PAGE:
Mama never entered anything into our local fair. I don’t know why, she loved to cook and you just didn’t visit our house without her insisting that you have a “bite to eat.”

I think she would be happy just to know that I was making her pickles, and that I was trying to keep some of the old traditions alive. Trying to preserve some of the things she taught me.

I’ve often wished that I could take her recipe for pickles to market. They just take so long to make, I doubt it would ever be something that could be made and made profitable. Perhaps one day, when I get comfortable enough with making them myself, I’ll post the recipe here on Taste of Southern.

In the meantime, I do hope you’ll give these Bread and Butter Pickles a try. They’re much easier to make, and you’ll be happy with the final results once you’ve made them.

The photo’s and steps below are the actual photos that I took while making the batch that I entered into the State Fair. I didn’t get the recipe posted online that year, but it did get posted on the Our State Magazine website. Now, I’m happy to be able to share it with you here on Taste of Southern.

I was told by the folks at the North Carolina State Fair, that they had 22 entries just in the Bread and Butter Pickle category alone. I’m not sure why they picked mine as the First Place Winner, but I’m glad they did.

So, if you’re ready to make some pickles of your own, get out the canning equipment, get in the kitchen, and… Let’s Get Cooking!



Bread-and-Butter-Pickles, ingredients.
Bread and Butter Pickles Recipe:  You’ll need these ingredients.


lace the cucumbers in a sink filled with cold water.  Gently rub each cucumber by hand to remove any dirt or other particles that might be attached.  DO NOT use a vegetable brush to scrub the cucumbers. Drain off the dirty water when finished.


Bread-and-Butter-Pickles, rinse well.
Gently rinse the cucumbers again, under cool running water.  Place in a colander and let drain.


Bread-and-Butter-Pickles, slice off ends.
Cut about 1/4 inch off of each end of the cucumbers.  Discard the end pieces.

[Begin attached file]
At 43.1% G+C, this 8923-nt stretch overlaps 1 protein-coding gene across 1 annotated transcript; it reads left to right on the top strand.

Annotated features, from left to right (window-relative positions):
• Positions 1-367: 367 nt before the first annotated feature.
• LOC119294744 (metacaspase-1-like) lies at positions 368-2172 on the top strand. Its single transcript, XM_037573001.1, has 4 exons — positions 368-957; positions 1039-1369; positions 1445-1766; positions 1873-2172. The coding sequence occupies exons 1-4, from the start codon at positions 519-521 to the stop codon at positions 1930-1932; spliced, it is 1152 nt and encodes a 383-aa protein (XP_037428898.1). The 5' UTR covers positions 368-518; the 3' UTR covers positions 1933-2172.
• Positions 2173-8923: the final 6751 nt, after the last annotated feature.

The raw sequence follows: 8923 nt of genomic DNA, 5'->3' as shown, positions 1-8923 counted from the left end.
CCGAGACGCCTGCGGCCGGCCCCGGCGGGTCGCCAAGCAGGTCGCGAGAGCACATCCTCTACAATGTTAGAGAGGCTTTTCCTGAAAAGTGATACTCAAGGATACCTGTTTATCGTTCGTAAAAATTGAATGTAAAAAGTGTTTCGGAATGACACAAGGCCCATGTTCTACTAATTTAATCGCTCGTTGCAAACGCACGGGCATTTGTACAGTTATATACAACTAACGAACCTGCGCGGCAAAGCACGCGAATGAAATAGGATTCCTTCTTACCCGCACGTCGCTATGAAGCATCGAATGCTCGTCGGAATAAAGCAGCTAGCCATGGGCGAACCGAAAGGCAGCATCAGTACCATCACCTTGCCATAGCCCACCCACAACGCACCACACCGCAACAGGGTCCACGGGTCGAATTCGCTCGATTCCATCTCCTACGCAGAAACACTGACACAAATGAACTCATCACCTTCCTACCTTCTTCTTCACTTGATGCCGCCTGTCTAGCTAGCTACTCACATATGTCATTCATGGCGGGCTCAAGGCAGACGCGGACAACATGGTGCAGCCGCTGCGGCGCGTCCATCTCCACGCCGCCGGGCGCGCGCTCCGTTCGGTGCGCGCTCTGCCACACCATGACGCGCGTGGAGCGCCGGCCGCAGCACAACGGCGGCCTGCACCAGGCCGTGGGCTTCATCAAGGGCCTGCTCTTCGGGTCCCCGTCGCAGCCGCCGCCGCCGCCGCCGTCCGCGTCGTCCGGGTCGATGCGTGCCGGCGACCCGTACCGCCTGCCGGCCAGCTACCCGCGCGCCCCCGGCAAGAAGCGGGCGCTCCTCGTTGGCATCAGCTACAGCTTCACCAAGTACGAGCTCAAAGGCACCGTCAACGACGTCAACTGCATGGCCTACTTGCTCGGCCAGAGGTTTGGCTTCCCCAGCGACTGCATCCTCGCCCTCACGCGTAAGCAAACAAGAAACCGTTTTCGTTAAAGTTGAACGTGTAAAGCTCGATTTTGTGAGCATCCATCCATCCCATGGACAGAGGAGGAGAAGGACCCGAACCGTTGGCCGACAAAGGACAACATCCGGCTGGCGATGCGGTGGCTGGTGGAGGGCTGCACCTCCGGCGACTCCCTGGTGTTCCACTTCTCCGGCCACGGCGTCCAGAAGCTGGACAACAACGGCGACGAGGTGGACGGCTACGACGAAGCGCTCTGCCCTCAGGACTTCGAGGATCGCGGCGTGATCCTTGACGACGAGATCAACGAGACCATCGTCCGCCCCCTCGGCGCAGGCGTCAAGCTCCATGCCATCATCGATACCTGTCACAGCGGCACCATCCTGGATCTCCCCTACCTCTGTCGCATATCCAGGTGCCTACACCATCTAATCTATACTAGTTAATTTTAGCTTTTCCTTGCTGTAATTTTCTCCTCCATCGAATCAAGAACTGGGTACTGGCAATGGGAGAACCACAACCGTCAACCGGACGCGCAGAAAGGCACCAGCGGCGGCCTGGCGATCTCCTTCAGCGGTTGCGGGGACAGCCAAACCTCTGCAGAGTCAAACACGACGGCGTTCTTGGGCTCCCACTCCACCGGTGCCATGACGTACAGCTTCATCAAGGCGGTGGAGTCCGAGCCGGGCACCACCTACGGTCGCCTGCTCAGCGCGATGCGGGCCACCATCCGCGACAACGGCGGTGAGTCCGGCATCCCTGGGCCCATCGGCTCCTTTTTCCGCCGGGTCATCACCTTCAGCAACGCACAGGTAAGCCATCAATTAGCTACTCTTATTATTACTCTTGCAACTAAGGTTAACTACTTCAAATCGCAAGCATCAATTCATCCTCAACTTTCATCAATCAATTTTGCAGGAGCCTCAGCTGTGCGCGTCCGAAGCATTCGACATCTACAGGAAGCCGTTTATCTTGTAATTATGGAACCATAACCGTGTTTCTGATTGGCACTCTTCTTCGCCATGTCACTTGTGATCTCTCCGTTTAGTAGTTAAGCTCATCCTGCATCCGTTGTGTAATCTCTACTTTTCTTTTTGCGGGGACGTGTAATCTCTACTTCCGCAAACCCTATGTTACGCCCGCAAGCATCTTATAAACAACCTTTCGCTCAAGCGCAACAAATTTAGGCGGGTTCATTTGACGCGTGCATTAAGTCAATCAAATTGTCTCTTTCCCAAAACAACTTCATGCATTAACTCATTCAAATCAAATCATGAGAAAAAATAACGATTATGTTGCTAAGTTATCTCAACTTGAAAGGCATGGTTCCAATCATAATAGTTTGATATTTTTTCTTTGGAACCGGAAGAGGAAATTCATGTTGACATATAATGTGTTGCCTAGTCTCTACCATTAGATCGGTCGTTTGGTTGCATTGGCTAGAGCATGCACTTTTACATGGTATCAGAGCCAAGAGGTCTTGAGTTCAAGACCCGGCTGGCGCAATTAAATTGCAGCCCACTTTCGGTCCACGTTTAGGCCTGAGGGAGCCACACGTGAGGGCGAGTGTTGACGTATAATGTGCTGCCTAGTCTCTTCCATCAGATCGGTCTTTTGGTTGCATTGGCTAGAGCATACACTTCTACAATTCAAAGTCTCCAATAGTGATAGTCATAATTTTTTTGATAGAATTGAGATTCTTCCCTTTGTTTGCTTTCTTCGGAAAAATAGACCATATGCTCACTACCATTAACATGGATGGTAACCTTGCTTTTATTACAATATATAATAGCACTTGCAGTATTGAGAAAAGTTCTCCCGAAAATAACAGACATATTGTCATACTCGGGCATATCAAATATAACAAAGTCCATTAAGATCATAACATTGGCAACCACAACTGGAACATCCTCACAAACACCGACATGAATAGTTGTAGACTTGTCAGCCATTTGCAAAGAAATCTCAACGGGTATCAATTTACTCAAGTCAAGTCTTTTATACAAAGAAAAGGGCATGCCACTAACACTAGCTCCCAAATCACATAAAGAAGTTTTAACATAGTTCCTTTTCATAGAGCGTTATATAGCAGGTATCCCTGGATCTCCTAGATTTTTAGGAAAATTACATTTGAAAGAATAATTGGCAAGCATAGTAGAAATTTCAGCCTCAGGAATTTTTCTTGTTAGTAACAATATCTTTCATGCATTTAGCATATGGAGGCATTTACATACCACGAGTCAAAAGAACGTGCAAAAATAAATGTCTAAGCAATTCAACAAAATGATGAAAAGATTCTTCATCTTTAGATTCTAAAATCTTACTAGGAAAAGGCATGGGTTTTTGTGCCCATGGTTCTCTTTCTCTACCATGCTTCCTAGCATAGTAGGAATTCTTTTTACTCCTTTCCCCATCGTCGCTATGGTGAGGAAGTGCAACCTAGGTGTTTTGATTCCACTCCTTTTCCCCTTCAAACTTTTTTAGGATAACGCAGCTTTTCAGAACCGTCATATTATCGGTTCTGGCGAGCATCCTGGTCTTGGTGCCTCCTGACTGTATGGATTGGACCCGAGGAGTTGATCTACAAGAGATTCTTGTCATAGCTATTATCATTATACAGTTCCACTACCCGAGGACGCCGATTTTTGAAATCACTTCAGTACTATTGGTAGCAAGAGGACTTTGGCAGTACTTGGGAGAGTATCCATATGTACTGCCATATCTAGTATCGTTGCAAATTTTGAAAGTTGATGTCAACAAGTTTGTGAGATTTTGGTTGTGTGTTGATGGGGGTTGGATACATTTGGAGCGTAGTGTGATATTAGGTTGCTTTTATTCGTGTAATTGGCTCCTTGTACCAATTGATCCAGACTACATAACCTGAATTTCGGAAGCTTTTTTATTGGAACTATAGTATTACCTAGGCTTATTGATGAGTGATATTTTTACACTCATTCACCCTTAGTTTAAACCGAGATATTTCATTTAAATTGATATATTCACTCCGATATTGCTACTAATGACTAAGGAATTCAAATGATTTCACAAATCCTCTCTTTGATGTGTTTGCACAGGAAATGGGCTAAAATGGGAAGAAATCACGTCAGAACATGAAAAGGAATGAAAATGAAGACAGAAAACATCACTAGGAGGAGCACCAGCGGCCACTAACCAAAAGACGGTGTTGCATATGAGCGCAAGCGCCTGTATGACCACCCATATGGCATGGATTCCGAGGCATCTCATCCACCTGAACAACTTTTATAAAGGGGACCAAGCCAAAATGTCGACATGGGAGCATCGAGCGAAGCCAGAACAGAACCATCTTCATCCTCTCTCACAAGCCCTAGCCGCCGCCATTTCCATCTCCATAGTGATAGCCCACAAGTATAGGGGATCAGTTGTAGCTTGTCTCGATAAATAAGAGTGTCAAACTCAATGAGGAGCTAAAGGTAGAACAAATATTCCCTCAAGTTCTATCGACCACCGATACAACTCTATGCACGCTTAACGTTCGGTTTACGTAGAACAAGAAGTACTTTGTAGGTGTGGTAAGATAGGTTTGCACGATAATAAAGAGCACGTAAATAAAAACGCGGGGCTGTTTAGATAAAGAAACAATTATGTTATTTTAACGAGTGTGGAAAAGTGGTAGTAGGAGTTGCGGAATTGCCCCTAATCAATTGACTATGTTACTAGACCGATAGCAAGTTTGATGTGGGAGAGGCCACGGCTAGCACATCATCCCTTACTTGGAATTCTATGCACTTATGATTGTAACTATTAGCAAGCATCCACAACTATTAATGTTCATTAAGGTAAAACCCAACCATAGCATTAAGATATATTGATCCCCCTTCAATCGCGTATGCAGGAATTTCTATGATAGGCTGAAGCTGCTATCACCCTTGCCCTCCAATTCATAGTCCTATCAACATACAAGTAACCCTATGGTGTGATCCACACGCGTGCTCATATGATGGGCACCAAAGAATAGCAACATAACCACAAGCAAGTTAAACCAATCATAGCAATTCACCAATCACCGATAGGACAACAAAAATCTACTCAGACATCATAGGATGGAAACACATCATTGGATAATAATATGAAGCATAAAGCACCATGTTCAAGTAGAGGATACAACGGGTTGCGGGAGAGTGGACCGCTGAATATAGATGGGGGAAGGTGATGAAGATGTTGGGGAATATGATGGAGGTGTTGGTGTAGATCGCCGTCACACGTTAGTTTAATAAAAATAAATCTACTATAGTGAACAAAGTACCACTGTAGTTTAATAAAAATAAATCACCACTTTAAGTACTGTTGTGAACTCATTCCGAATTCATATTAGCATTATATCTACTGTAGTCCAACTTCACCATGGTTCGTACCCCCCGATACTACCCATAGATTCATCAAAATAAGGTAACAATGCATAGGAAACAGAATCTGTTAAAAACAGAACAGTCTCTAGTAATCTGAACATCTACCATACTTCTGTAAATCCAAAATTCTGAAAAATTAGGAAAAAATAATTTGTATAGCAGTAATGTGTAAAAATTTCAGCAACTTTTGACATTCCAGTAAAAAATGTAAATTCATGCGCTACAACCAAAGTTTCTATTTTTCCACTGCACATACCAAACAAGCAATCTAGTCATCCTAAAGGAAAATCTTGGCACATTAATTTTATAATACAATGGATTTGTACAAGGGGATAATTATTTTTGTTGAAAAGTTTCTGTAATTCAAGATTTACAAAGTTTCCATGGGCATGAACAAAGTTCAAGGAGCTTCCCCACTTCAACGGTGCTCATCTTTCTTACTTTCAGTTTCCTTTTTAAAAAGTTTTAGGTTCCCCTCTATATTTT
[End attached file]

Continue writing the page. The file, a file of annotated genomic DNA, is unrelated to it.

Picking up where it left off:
Bread-and-Butter-Pickles, slice into quarter inch slices.
Slice each cucumber into 1/4 inch or thicker slices. If you slice them really thin, they will shrivel and be much softer when finished. Slice them a bit thicker and they’ll tend to be a little crispier.


Bread-and-Butter-Pickles, slice the onions.
Next, slice up the onions.  Just looking at this picture makes my eyes water… how about you?


Bread-and-Butter-Pickles, add cukes to large pot.
Place the sliced cucumbers in a large pot.  I use my enameled canning pot for this part.  Just don’t use Aluminum.  Stainless Steel or Teflon coated will work well.


Bread-and-Butter-Pickles, add the onions.
Add the sliced onions on top of the cucumbers.


Bread-and-Butter-Pickles, stir by hand.
Gently stir the cucumber and onion slices together with your hand.


Bread-and-Butter-Pickles, add pickling salt.
Sprinkle the top with the Canning and Pickling Salt.  You can find it in most of the larger big box stores or in many grocery stores.  You just don’t want to use regular table salt to make your pickles.


Bread-and-Butter-Pickles, add ice.
Cover the top with about two inches of crushed ice or cubed ice. If possible, place this pot in your refrigerator for 3-4 hours or even overnight. If you don’t have room in the refrigerator for it, just keep adding more ice as it melts.  It’s very important to keep the cucumbers and onions cold.


Bread-and-Butter-Pickles, wash jars.
While the cucumbers and onions are doing there thing under the ice, go ahead and wash your jars and bands, and start setting everything up to do the actual canning process.  You’ll need to wash the jars in hot soapy water and rinse them well.  Be sure to check the jars for any nicks, especially around the top edge.  Discard any that are chipped or broken.  Chipped edges on the jars could affect the proper seal of the jar.  You’ll want to wash and rinse the jars, and the bands, just before you’re ready to start the canning process.  Jar lids MUST be NEW and do not need to be washed.